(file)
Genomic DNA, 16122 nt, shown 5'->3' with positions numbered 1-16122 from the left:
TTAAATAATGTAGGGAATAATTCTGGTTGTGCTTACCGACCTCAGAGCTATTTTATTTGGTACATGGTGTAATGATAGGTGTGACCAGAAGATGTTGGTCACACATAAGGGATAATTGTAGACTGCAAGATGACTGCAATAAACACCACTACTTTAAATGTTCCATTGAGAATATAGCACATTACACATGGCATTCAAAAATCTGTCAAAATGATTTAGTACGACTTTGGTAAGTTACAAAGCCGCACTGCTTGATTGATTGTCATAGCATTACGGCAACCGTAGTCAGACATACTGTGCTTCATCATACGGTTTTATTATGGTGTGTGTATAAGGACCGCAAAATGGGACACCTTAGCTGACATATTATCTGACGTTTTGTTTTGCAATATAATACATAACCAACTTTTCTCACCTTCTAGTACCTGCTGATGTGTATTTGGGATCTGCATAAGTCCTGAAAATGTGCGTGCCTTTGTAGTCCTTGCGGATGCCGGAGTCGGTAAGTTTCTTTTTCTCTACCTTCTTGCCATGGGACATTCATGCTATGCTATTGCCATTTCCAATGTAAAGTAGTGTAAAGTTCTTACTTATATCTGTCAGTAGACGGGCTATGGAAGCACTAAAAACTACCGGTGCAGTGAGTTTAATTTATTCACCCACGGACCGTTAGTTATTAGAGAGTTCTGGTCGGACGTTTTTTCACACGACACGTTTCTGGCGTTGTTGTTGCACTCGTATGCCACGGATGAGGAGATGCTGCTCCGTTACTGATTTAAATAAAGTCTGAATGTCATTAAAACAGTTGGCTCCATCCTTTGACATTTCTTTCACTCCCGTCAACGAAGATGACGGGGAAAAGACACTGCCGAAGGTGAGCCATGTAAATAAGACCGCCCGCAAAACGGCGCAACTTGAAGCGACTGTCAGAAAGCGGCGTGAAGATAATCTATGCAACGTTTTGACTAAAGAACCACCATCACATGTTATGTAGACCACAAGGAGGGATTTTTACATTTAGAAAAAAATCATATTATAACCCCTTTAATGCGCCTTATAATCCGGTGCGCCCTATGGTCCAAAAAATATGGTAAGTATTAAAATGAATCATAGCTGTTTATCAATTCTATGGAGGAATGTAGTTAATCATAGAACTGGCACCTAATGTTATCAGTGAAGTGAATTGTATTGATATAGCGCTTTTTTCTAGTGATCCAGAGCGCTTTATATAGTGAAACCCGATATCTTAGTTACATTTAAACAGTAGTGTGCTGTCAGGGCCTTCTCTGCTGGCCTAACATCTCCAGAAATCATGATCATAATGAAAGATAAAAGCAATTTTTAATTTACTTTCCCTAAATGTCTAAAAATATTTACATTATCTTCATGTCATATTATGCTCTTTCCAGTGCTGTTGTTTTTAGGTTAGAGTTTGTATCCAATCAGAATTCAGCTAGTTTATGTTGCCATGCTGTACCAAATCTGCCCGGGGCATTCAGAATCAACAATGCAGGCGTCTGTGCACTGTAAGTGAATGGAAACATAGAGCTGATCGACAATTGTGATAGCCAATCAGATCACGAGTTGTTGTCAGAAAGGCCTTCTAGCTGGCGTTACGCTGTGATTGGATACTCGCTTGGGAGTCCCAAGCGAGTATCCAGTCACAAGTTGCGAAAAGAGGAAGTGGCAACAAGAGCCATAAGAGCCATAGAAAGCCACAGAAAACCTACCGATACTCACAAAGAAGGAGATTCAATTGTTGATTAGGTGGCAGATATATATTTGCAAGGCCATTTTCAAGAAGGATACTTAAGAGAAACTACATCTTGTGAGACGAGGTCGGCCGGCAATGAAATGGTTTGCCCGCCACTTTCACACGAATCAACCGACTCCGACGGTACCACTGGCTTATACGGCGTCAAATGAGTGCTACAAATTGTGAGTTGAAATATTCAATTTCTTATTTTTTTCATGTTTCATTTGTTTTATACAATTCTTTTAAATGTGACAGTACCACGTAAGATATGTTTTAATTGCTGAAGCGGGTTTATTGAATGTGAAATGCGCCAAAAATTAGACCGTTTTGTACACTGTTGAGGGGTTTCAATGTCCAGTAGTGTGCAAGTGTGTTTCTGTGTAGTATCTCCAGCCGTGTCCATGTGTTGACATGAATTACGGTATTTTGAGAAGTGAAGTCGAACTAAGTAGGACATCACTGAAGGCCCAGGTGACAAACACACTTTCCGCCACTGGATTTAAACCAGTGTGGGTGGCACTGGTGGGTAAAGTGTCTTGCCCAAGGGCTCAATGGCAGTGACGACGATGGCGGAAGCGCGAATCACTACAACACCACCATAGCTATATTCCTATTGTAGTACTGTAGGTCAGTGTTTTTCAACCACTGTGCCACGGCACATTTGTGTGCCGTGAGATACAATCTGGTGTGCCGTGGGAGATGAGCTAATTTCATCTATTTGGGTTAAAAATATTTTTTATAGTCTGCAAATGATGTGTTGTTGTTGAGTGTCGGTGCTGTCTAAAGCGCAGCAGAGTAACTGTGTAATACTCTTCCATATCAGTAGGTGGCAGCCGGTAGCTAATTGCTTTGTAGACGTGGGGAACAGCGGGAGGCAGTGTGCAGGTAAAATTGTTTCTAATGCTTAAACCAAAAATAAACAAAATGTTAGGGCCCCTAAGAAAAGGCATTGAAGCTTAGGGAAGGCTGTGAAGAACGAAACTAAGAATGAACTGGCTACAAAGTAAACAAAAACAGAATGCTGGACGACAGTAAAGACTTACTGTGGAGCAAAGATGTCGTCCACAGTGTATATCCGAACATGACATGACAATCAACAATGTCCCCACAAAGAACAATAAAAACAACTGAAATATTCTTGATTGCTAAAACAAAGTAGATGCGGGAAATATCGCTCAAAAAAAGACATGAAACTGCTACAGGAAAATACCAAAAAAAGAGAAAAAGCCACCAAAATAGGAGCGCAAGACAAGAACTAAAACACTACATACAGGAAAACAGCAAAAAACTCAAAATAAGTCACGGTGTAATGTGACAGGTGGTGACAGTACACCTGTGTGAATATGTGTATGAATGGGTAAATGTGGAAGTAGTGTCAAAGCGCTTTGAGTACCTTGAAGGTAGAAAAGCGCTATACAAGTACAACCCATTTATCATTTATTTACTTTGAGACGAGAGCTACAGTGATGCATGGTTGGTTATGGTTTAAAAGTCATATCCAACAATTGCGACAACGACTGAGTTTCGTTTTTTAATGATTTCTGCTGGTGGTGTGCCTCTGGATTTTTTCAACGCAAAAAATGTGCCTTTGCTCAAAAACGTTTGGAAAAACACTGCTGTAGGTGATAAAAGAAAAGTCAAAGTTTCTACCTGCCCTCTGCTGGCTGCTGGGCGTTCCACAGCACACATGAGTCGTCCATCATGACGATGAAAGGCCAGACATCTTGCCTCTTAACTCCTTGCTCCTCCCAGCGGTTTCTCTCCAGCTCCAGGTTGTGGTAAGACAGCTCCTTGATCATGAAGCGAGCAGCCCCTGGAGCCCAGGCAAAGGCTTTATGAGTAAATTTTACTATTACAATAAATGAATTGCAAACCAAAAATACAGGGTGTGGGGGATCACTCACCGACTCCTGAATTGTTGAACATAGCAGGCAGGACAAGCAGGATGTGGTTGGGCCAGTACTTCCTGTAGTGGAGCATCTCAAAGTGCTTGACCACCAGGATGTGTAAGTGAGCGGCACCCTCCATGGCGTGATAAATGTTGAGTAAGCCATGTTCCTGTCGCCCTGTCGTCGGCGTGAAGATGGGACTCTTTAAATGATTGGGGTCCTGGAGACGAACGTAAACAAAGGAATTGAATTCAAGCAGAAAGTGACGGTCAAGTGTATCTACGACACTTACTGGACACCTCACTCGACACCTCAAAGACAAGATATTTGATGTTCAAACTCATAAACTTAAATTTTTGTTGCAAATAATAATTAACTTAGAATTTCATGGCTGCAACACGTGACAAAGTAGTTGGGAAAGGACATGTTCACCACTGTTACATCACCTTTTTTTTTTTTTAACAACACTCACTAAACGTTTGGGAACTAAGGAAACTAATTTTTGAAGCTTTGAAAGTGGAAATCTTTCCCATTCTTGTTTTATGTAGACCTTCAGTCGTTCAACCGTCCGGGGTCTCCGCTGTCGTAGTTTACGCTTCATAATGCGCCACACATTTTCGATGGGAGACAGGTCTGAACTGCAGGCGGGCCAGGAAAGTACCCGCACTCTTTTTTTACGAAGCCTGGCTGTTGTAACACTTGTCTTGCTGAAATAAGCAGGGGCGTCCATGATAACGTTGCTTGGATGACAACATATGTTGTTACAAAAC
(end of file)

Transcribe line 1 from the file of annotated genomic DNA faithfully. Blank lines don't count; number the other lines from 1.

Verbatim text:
Genomic DNA, 16122 nt, shown 5'->3' with positions numbered 1-16122 from the left: